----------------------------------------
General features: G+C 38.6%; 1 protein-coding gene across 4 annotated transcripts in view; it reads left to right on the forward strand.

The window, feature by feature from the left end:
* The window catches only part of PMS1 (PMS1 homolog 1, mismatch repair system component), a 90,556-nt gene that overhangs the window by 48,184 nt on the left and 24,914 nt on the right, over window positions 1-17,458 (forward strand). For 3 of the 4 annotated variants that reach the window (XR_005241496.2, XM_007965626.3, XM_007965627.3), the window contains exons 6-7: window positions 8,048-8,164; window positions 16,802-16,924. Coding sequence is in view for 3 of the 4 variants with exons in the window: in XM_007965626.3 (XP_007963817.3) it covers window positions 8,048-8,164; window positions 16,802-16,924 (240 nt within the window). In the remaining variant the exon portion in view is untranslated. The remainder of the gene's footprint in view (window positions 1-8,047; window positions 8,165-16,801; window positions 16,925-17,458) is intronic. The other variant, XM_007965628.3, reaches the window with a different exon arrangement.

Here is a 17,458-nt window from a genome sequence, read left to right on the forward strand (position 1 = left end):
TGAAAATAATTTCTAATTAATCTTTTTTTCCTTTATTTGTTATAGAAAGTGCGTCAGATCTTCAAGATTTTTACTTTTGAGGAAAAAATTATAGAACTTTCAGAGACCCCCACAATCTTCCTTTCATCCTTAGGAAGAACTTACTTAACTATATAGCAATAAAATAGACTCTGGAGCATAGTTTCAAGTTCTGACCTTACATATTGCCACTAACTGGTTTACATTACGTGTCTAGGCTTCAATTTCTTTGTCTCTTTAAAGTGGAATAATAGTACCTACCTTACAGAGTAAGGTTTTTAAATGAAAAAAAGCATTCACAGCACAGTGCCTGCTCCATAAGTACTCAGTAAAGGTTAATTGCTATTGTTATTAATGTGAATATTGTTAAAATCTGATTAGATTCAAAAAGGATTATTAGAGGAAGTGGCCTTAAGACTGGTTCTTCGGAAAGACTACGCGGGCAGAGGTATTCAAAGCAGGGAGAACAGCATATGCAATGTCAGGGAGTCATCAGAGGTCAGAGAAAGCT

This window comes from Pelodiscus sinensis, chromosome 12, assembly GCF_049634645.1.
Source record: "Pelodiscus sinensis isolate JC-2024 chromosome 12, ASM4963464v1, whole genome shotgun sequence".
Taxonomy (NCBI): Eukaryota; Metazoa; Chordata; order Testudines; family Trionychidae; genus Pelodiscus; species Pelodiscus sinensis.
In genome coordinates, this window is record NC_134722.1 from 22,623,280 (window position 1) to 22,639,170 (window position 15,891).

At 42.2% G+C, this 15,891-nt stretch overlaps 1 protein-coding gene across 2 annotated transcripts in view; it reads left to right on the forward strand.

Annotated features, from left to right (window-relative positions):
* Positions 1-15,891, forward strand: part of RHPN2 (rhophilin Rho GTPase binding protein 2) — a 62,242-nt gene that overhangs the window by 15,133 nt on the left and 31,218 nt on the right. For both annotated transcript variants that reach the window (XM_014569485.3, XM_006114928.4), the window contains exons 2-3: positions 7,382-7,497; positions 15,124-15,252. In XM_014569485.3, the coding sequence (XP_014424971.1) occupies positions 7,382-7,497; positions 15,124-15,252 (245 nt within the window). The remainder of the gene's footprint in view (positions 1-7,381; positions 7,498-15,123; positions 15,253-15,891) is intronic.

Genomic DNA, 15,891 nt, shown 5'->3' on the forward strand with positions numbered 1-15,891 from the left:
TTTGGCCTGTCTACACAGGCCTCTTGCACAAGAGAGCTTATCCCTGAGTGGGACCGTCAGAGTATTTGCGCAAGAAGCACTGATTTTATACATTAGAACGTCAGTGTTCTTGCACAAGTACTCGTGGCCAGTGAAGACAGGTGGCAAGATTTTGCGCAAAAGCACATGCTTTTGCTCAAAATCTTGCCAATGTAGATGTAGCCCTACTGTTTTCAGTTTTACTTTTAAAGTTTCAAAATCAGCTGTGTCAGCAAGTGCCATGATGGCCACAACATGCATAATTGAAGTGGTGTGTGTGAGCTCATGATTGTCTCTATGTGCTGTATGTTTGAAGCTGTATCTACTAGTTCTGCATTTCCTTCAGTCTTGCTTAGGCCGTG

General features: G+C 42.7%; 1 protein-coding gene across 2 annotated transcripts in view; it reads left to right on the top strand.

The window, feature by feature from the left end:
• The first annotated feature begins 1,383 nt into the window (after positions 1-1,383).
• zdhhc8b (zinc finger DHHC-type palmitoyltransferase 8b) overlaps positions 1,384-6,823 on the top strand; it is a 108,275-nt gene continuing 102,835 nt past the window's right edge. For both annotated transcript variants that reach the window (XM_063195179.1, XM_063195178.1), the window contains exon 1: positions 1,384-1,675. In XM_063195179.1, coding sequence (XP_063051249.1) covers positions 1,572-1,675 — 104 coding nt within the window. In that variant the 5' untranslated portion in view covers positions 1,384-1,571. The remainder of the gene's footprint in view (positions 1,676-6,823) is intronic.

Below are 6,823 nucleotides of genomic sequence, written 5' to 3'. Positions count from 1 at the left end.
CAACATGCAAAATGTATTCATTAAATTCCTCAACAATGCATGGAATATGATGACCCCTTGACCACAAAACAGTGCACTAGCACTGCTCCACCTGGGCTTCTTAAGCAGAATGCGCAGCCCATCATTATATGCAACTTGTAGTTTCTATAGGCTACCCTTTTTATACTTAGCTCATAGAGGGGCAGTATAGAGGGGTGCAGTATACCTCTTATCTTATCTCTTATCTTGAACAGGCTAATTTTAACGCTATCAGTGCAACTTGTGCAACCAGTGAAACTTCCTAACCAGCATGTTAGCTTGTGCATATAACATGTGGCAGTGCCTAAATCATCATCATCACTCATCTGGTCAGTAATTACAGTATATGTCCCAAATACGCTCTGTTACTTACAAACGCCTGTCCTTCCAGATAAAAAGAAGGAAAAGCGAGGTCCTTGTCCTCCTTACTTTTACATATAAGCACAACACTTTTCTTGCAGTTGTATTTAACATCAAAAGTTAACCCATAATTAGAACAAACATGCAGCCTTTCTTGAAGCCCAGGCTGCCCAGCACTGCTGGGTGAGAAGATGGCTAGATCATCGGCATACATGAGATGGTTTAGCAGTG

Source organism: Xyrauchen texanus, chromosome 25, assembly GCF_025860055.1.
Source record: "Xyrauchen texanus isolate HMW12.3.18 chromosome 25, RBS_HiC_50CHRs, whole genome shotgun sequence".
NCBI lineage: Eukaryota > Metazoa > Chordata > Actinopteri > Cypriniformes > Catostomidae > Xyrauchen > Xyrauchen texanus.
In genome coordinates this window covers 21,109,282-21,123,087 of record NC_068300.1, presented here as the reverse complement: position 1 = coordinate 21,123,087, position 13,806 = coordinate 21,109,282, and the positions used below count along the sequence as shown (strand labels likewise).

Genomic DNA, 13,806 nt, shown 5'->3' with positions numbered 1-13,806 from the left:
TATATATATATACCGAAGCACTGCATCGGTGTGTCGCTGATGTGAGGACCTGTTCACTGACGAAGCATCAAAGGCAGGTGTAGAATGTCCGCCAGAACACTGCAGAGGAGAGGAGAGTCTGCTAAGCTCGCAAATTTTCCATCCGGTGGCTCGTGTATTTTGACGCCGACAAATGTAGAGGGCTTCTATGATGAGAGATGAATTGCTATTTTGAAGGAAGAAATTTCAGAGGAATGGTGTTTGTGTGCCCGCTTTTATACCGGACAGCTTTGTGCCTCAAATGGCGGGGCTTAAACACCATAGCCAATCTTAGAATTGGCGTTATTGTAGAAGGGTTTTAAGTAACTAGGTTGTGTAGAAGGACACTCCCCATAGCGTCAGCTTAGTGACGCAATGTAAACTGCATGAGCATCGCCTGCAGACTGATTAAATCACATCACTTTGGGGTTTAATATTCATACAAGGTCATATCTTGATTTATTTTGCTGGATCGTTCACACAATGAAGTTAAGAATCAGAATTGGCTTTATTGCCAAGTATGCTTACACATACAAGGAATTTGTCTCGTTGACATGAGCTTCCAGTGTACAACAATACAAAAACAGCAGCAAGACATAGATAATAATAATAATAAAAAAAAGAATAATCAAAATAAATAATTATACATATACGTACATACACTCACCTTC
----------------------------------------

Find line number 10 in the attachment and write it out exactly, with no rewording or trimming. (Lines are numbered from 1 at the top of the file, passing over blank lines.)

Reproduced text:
At 42.2% G+C, this 15,891-nt stretch overlaps 1 protein-coding gene across 2 annotated transcripts in view; it reads left to right on the forward strand.